Spanish upper secondary education

Although not compulsory, students can continue their education by studying for university entrance or entering vocational studies.

At 16, students who wish to continue their education can study for a further two years to earn the Bachillerato certificate. It is roughly equivalent to UK ‘A’ Levels. This is the certificate needed to go to university although students will also have to sit an entrance exam (Prueba de Acceso a la Universidad or the ‘Selectividad’). 

All students take a number of core subjects including Spanish, a foreign language and history but they also have to specialise in one area: natural and health sciences, sciences and engineering, social sciences, the humanities or the arts. Some nine subjects are studied with the yearly exam results of each subject aggregated to provide an overall mark up to 10.

A pass at Bachillerato will allow a student to take university entrance examinations (Selectivo).

To undertake the state-supervised Selectivo, the student will take 7–8 examinations over three days that mimic their Bachillerato examinations. Then they will be provided with an aggregate score up to 10 (like the Bachillerato system). This will be combined with their Bachillerato score to provide the overall university grade – although the Bachillerato exam results will account for 60 percent of their final aggregate mark and their Selectivo 40 percent. The final grade will define what they can study at university.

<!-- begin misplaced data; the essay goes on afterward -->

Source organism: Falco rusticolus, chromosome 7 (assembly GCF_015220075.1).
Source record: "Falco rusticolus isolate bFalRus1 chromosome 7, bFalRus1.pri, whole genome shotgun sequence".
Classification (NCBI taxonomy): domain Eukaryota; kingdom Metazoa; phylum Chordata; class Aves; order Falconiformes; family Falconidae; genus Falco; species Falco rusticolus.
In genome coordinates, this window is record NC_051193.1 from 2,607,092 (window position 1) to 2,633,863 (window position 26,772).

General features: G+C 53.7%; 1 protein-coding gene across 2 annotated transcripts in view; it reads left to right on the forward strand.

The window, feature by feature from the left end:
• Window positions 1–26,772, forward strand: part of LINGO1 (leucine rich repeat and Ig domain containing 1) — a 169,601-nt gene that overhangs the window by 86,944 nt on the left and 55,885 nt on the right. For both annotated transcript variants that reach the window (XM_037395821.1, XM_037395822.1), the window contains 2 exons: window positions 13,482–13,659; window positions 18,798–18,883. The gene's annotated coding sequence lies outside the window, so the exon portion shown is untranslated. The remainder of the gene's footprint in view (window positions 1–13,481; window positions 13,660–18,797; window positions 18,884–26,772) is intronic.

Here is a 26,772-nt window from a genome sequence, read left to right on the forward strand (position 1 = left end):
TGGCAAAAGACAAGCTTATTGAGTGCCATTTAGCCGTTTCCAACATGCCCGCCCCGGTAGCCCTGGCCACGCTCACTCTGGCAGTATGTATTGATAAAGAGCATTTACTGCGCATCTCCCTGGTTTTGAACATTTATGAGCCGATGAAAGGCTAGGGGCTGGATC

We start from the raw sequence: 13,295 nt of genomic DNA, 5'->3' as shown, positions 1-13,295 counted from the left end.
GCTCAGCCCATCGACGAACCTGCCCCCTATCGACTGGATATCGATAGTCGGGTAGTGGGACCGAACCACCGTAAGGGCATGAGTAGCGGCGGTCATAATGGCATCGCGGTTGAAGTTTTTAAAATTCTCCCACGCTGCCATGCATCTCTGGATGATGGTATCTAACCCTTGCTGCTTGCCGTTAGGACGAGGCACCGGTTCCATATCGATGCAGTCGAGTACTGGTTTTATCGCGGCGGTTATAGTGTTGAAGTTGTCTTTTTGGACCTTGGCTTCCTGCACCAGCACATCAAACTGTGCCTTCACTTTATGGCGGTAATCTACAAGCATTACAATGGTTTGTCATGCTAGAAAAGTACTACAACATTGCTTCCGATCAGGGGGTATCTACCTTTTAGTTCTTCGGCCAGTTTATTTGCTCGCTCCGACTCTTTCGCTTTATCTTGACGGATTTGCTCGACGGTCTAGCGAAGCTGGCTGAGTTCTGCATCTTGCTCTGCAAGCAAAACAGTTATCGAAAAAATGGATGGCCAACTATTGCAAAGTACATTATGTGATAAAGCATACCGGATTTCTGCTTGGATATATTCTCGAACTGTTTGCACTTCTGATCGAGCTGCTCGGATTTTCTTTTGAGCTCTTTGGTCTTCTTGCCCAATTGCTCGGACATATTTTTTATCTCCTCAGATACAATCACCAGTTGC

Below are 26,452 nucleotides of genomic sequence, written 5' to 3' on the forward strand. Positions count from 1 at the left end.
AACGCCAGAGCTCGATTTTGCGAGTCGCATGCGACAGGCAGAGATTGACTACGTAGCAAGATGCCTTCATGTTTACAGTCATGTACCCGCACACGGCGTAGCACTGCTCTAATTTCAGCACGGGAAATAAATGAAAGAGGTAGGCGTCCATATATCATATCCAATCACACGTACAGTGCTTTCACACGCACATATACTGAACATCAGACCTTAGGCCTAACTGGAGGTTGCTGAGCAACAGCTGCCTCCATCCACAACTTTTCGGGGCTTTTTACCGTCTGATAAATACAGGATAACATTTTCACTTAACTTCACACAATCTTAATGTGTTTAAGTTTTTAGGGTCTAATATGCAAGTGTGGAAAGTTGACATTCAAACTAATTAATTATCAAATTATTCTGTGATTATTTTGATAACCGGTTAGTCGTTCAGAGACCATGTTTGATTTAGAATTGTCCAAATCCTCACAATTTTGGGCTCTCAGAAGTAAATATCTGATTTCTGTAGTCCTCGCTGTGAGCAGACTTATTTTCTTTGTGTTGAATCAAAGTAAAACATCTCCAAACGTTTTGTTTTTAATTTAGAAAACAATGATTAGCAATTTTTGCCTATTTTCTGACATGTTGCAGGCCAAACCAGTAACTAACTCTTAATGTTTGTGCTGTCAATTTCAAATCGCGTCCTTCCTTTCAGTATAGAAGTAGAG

Ciclos Formativos
The vocational courses provided by the institutos are intended to provide practical training for a working skill such as plumbing, electrical work, hairdressing etc. The vocational courses last four years and result in qualifications universally recognised across Spain. There are two parts to the Ciclos Formativos:

  • Grado Medio – this lasts two years and provides a basic level of training.
  • Grado Superior – this lasts a further two years and can only be started when a student is 18 years old. If a student passes his Grado Superior he obtains access to the university system. Grado Superior is open also to direct entry from students who have passed their Bachillerato.

State universities and polytechnic universities

Those who have passed the Bachillerato with acceptable marks and who want to go on to university take an entrance exam in June. There are state universities throughout Spain that provide ‘degrees’ (diplomaturas) and professional qualifications (licenciaturas) and post degree education. Read more about higher education in Spain.

Education in Spain

Languages assistance in Spanish schools